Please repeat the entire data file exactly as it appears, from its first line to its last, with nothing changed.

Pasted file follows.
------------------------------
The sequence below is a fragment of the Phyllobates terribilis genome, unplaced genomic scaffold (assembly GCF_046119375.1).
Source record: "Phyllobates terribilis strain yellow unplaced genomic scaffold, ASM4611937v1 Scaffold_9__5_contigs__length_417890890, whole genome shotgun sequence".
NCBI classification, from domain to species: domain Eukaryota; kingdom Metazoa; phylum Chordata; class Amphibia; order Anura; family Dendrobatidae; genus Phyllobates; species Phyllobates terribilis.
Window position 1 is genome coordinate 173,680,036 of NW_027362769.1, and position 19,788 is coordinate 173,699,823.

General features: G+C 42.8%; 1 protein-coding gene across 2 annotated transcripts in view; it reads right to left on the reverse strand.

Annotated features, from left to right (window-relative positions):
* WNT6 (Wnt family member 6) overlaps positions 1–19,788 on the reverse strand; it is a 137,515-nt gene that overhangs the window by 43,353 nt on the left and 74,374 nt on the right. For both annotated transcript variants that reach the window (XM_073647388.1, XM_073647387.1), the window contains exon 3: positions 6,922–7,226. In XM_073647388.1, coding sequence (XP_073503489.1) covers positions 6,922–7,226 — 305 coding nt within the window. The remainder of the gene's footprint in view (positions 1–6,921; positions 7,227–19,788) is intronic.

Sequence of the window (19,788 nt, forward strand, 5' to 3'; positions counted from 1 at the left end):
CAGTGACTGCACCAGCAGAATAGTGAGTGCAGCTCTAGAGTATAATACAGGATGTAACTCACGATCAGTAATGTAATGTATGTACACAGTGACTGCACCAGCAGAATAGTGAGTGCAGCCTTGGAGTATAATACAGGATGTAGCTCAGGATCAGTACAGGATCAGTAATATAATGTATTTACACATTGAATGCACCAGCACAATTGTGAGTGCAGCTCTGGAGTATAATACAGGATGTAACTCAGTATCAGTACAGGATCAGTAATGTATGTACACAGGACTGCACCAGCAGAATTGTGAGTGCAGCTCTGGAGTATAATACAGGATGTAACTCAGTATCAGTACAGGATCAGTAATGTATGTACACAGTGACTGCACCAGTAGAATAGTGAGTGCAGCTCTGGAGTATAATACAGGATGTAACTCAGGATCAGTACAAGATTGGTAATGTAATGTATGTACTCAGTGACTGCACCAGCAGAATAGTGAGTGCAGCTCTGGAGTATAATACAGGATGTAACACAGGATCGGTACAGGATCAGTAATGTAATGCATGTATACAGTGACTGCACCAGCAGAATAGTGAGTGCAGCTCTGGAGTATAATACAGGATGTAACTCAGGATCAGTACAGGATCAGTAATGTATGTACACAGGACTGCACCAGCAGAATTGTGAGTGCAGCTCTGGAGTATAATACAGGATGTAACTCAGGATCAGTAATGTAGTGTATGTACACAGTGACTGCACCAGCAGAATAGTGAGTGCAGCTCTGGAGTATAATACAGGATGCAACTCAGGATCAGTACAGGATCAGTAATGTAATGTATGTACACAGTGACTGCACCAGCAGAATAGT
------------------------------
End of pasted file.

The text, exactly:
The sequence below is a fragment of the Phyllobates terribilis genome, unplaced genomic scaffold (assembly GCF_046119375.1).
Source record: "Phyllobates terribilis strain yellow unplaced genomic scaffold, ASM4611937v1 Scaffold_9__5_contigs__length_417890890, whole genome shotgun sequence".
NCBI classification, from domain to species: domain Eukaryota; kingdom Metazoa; phylum Chordata; class Amphibia; order Anura; family Dendrobatidae; genus Phyllobates; species Phyllobates terribilis.
Window position 1 is genome coordinate 173,680,036 of NW_027362769.1, and position 19,788 is coordinate 173,699,823.

General features: G+C 42.8%; 1 protein-coding gene across 2 annotated transcripts in view; it reads right to left on the reverse strand.

Annotated features, from left to right (window-relative positions):
* WNT6 (Wnt family member 6) overlaps positions 1–19,788 on the reverse strand; it is a 137,515-nt gene that overhangs the window by 43,353 nt on the left and 74,374 nt on the right. For both annotated transcript variants that reach the window (XM_073647388.1, XM_073647387.1), the window contains exon 3: positions 6,922–7,226. In XM_073647388.1, coding sequence (XP_073503489.1) covers positions 6,922–7,226 — 305 coding nt within the window. The remainder of the gene's footprint in view (positions 1–6,921; positions 7,227–19,788) is intronic.

Sequence of the window (19,788 nt, forward strand, 5' to 3'; positions counted from 1 at the left end):
CAGTGACTGCACCAGCAGAATAGTGAGTGCAGCTCTAGAGTATAATACAGGATGTAACTCACGATCAGTAATGTAATGTATGTACACAGTGACTGCACCAGCAGAATAGTGAGTGCAGCCTTGGAGTATAATACAGGATGTAGCTCAGGATCAGTACAGGATCAGTAATATAATGTATTTACACATTGAATGCACCAGCACAATTGTGAGTGCAGCTCTGGAGTATAATACAGGATGTAACTCAGTATCAGTACAGGATCAGTAATGTATGTACACAGGACTGCACCAGCAGAATTGTGAGTGCAGCTCTGGAGTATAATACAGGATGTAACTCAGTATCAGTACAGGATCAGTAATGTATGTACACAGTGACTGCACCAGTAGAATAGTGAGTGCAGCTCTGGAGTATAATACAGGATGTAACTCAGGATCAGTACAAGATTGGTAATGTAATGTATGTACTCAGTGACTGCACCAGCAGAATAGTGAGTGCAGCTCTGGAGTATAATACAGGATGTAACACAGGATCGGTACAGGATCAGTAATGTAATGCATGTATACAGTGACTGCACCAGCAGAATAGTGAGTGCAGCTCTGGAGTATAATACAGGATGTAACTCAGGATCAGTACAGGATCAGTAATGTATGTACACAGGACTGCACCAGCAGAATTGTGAGTGCAGCTCTGGAGTATAATACAGGATGTAACTCAGGATCAGTAATGTAGTGTATGTACACAGTGACTGCACCAGCAGAATAGTGAGTGCAGCTCTGGAGTATAATACAGGATGCAACTCAGGATCAGTACAGGATCAGTAATGTAATGTATGTACACAGTGACTGCACCAGCAGAATAGT